Catherine Earnshaw, may you not rest so long as I live on! I killed you. Haunt me, then! Haunt your murderer! I know that ghosts have wandered on the Earth. Be with me always. Take any form, drive me mad, only do not leave me in this dark alone where I cannot find you. I cannot live without my life! I cannot die without my soul. … What do they know of heaven or hell, Cathy, who know nothing of life?
Laurence Olivier Monologues
Yes, ten years have made another man of me. And why? Because I am overworked. Nurse, I am on my feet from morning until evening. I know no rest at all: at night I shake under my bedclothes for fear I’ll be dragged out to visit some sick people. Ever since I’ve known you, I haven’t had a single carefree day. How could I help growing old? Life is tedious, anyhow; it is a senseless, dirty business, and drags heavily. Every one in this neighborhood is silly, and after you live with them for two or three years you grow silly yourself. It is inevitable. See what a long moustache I have grown. A silly, long moustache. Yes, I am as silly as all the others, nurse, but not as stupid; no I have not grown stupid. Thank God, my brain is not muddled yet, though my feelings have grown dull. I ask for nothing, I need nothing, I love no one, except yourself alone. When I was a child, I had a nurse just like you. During the third week of Lent, an epidemic of eruptive typhoid broke out at Malitskoi, and I was called there. The peasants were all stretched side by side in their huts, and the calves and pigs were running about the floor among the sick. How filthy it was, and such smoke! Beyond words! I slaved among those people all day. I hadn’t a crumb to eat. But when I got home there was still no rest for me: a switchman was carried in from the railroad; I laid him on the operating table and he died in my arms under the chloroform. And then although my feelings should have been deadened, they rose again; my conscience tortured me as if I had murdered him. I sat down and shut my eyes-like this-and thought: will our descendants two hundred years from to-day, for whom we are breaking the path, remember us in a kindly spirit? No, nurse, they will forget.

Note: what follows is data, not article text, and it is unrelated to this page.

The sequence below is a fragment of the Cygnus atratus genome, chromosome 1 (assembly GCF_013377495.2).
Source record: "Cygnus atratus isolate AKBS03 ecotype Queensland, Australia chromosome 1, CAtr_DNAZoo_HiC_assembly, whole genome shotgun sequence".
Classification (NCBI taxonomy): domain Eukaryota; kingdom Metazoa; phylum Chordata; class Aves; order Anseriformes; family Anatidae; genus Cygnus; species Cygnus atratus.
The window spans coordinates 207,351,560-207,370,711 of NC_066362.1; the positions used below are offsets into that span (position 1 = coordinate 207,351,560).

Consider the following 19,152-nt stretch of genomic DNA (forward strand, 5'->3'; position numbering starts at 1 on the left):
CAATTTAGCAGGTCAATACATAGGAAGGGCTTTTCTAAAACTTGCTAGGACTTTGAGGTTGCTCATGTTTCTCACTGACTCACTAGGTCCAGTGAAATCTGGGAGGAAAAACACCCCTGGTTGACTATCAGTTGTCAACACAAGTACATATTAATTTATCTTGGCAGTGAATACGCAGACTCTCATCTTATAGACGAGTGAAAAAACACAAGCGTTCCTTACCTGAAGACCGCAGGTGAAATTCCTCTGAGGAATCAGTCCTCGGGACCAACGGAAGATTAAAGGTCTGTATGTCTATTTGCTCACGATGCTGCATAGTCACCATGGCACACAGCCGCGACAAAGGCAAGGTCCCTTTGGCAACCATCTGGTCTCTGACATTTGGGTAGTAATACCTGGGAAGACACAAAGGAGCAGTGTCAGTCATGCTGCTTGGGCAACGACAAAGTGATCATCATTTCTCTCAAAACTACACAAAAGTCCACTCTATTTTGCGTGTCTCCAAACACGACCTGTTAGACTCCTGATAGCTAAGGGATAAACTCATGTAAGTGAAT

Perseus and Andromeda will be happy together. Have fine sons, rule wisely, and to perpetuate the story of his courage, I command that from henceforth, he will be set among the stars and constellations. He, Perseus, the lovely Andromeda, the noble Pegasus, and even the vain Cassiopeia. Let the stars be named after them forever. As long as man shall walk the Earth and search the night sky in wonder, they will remember the courage of Perseus forever. Even if we, the gods, are abandoned or forgotten, the stars will never fade. Never. They will burn till the end of time.